Amos was a herdsman following the flock (1:1; 7:14), who was neither a prophet nor from a prophetic line (7:14), nor had training as a son of the prophets. There was nothing particularly impressive about where he was from – Tekoa; he was obscure and insignificant. God brought His man from relative obscurity to testify for Him.
The Lord took him as he followed the flock and said, “Go, prophesy …” (7:15). We know nothing of his preparation for the call or events prior to this. Likely he was one of the few who grieved over the spiritual condition of Israel.
His only credentials for his ministry were the authority and command of the Lord to go and prophesy on behalf of the Lord to Israel (7:15).
He was concerned for the spiritual condition of the nation of Israel and the moral condition of the people.
Despite his upbringing in Judah, Amos’ main ministry was directed to the northern kingdom of Israel. Bethel, in particular, was a scene of his labors (7:13), the place where one of the golden calves was located, and a royal retreat.
“A man of God out of Judah” confronted Jeroboam of Israel at Bethel; now there is a re-enactment of circumstances involving the original Jeroboam (1Ki 13:1).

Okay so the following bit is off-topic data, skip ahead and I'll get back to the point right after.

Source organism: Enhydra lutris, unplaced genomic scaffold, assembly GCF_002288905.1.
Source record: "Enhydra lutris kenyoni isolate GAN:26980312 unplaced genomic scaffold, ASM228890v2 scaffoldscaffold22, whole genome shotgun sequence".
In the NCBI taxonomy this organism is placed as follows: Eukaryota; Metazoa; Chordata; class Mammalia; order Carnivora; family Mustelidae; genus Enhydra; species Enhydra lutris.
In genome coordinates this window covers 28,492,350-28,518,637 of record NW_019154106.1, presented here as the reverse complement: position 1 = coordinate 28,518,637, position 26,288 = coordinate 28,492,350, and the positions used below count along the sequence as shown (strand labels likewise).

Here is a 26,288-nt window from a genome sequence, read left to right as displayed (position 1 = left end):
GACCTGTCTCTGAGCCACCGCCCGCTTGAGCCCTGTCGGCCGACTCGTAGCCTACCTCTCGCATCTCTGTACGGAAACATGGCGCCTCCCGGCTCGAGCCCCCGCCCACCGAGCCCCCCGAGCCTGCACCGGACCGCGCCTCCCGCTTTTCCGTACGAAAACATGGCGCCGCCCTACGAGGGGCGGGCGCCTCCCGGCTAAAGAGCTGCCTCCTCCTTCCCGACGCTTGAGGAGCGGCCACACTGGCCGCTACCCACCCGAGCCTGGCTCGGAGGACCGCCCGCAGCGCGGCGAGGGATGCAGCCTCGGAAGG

Amos was a man of humble background from an unremarkable village, and yet he was selected by God to be His spokesman in a prosperous nation guilty of a multitude of social evils. Jonah preceded him by a few years. Hosea was roughly the same time but a few years later.
His home territory was Tekoa, some 12 miles south of Jerusalem. Joab used a “wise woman” from that district to shame David into bringing his estranged son Absalom back to Jerusalem (2Sa 14:1-24). Tekoa was fortified by Rehoboam as part of his defense policy (2Ch 11:5-10).
The first verse of the prophecy roughly dates his ministry to when Uzziah was on the throne of Judah, and Jeroboam the son of Joash was ruling in Israel. He prophesied during two of the longest reigns. Consequently, the kingdoms of Israel and Judah covered more area then than at any time since the days of Solomon’s reign (2Ki 14:23-29).
They were likely days of prosperity in both nations (3:15; 5:11; 6:4-8). This suggests privileges abused and prosperity taken for granted.
“Two years before the earthquake” (1:1) is mentioned. Why? Was this a sign to the nation? Or was it simply something so memorable that it would help future generations date the event?
- The Righteous Judgment of God on the Nations (1:1-2:16)
- The Revelation of Israel’s Sins (3:1-6:14)
- Revelation through Visions (7:1-9:10)
- Restoration and Promises (9:11-15)
Trace the occurrence of divine titles in the book: “God,” “Lord,” “Lord God” (23x), “Lord God of Hosts” (9x).
Link the five judgments in chapter 4 and the phrase “yet have ye not returned” with Leviticus 26 and possibly Solomon’s prayer in 1 Kings 8.
God touched on their materialism, morality, mercantile dishonesty, spirituality.